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A History of the French Novel, Vol. 2

110 Really good wines were proportionally cheap


[110]

Really good wines were proportionally cheap; but the little isle was not quite so good at beer, except some remarkable old ale, which one small brewery had ventured on, and which my friends of the 22nd Regiment discovered and (very wisely) drank up.--It may surprise honest fanatics and annoy others to hear that, despite the cheapness and abundance of their bugbear, there was no serious crime of any kind in Guernsey during the six years I knew it, and no disorder worth speaking of, even among sailors and newly arrived troops.

[111] The shape of the island; the position of its only "residential" town of any size in the middle of one of the coasts, so that the roads spread fan-wise from it; the absence of any large flat space except in the northern parish of "The Vale"; the geological formation which tends, as in Devonshire, to sink the roads into deep and sometimes "water" lanes; lastly, perhaps, the extreme subdivision of property, which multiplies the ways of communication--these things contribute to this "_pedestrian_-paradise" character. There are many places where, with plenty of good walking "objectives," you can get to none of them without a disgusting repetition of the same initial grind. In Guernsey, except as regards the sea, which never wearies, there is no such even partial monotony.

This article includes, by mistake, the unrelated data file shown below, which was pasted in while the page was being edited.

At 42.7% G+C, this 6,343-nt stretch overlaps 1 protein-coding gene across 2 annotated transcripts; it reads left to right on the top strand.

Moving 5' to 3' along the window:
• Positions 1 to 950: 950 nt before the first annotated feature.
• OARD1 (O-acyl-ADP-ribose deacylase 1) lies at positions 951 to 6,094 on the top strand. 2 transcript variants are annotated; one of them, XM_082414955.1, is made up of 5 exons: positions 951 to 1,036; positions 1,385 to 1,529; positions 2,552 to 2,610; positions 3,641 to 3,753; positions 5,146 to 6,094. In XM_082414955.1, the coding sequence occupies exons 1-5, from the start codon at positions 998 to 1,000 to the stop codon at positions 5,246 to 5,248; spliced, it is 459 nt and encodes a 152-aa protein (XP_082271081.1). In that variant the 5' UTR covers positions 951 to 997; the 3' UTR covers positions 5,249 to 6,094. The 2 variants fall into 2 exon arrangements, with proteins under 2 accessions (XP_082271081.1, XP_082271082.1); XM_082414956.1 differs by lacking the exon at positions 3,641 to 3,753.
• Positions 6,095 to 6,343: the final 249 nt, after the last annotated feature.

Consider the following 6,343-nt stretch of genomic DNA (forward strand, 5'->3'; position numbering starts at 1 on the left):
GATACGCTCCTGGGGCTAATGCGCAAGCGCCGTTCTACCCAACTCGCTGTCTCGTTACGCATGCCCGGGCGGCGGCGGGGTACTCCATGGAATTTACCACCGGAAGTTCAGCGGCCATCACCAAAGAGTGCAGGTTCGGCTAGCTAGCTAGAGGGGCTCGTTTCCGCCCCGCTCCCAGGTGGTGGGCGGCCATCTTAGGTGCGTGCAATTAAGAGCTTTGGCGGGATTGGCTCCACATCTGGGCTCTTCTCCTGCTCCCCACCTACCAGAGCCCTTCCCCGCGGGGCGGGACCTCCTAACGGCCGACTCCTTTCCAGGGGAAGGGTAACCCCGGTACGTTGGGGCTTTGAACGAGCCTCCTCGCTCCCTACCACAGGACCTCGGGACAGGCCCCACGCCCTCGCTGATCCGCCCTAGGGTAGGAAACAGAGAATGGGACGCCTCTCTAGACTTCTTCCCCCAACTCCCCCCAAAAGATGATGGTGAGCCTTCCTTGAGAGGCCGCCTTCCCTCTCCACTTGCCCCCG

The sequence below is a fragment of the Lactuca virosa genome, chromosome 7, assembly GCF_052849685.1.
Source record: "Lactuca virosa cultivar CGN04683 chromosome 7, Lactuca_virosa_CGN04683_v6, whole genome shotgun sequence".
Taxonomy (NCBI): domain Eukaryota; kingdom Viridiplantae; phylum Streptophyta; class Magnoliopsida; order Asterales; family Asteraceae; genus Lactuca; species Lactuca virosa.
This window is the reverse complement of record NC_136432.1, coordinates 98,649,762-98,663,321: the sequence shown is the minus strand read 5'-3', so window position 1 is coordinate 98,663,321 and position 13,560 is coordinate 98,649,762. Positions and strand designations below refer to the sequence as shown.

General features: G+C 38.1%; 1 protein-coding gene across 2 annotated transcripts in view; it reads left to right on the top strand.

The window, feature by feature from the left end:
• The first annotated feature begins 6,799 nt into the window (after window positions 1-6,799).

[112] It is well known that even among great writers this habit of duplication is often, though very far from always,

present. Hugo is specially liable to it. The oddest example I remember is that the approach to the Dutch ship at the end of _L'Homme Qui Rit_ reproduces on the Thames almost exactly the details of the iron gate of the sewers on the Seine, where Thenardier treacherously exposes Valjean to the clutches of Javert, in _Les Miserables_, though of course the use made of it is quite different.

[113] It must be remembered that this also belongs to the Channel Islands division: and the Angel of the Sea has still some part in it.

[114] Those of _Ivanhoe_ and _Kenilworth_ have enraged pedants and amused the elect for a century. But I do not remember much notice being taken of that jump of half a millennium and one year more in _The Talisman_, where Count Henry of Champagne "smiles like a sparkling goblet of his own wine." This was in 1192, while the ever-blessed Dom Perignon did not make champagne "sparkle" till 1693. Idolatry may suggest that "sparkling" is a perpetual epithet of wine; but I fear this will not do.

[115] _Substitue_ means "entailed" in technical French. But I know no instance of this kind of "contingent remainder" in England.

[116] A compound (as Victor himself might suggest) of "Hardyknut" and "Sine qua non"? Or "Hardbake"?

[117] He has been found out through the agency of one "Barkilphedro" (Barkis-Phaedrus?), an Irishman of familiar sept, who is "Decanter of the Bottles of the Sea," and who finds, in one of his trovers, a derelict gourd of confession thrown overboard by the Comprachicos when wrecked (in another half-volume earlier) all over the Channel from Portland to Alderney.


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